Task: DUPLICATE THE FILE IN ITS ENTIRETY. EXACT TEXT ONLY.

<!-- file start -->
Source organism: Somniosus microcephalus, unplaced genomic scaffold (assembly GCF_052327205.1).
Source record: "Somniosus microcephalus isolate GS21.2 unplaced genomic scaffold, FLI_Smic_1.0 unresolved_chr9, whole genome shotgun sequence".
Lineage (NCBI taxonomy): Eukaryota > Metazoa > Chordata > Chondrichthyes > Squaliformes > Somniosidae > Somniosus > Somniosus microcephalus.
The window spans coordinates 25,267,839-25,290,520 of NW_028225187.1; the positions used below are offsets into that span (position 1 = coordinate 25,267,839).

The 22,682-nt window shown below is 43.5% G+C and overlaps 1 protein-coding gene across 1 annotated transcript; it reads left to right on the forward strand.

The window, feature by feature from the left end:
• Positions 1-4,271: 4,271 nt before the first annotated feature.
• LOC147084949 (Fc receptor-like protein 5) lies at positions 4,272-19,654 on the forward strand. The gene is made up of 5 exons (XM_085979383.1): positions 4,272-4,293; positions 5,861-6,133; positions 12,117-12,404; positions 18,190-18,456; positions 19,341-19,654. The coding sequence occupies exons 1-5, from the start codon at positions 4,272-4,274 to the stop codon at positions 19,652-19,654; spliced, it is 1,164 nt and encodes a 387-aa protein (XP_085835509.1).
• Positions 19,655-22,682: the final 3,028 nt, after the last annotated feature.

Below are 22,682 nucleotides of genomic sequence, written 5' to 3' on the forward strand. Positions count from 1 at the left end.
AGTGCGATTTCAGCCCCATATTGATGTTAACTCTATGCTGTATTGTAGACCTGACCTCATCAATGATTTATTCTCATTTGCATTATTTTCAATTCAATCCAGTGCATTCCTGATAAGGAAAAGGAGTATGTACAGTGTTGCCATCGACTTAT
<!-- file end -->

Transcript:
Source organism: Somniosus microcephalus, unplaced genomic scaffold (assembly GCF_052327205.1).
Source record: "Somniosus microcephalus isolate GS21.2 unplaced genomic scaffold, FLI_Smic_1.0 unresolved_chr9, whole genome shotgun sequence".
Lineage (NCBI taxonomy): Eukaryota > Metazoa > Chordata > Chondrichthyes > Squaliformes > Somniosidae > Somniosus > Somniosus microcephalus.
The window spans coordinates 25,267,839-25,290,520 of NW_028225187.1; the positions used below are offsets into that span (position 1 = coordinate 25,267,839).

The 22,682-nt window shown below is 43.5% G+C and overlaps 1 protein-coding gene across 1 annotated transcript; it reads left to right on the forward strand.

The window, feature by feature from the left end:
• Positions 1-4,271: 4,271 nt before the first annotated feature.
• LOC147084949 (Fc receptor-like protein 5) lies at positions 4,272-19,654 on the forward strand. The gene is made up of 5 exons (XM_085979383.1): positions 4,272-4,293; positions 5,861-6,133; positions 12,117-12,404; positions 18,190-18,456; positions 19,341-19,654. The coding sequence occupies exons 1-5, from the start codon at positions 4,272-4,274 to the stop codon at positions 19,652-19,654; spliced, it is 1,164 nt and encodes a 387-aa protein (XP_085835509.1).
• Positions 19,655-22,682: the final 3,028 nt, after the last annotated feature.

Below are 22,682 nucleotides of genomic sequence, written 5' to 3' on the forward strand. Positions count from 1 at the left end.
AGTGCGATTTCAGCCCCATATTGATGTTAACTCTATGCTGTATTGTAGACCTGACCTCATCAATGATTTATTCTCATTTGCATTATTTTCAATTCAATCCAGTGCATTCCTGATAAGGAAAAGGAGTATGTACAGTGTTGCCATCGACTTAT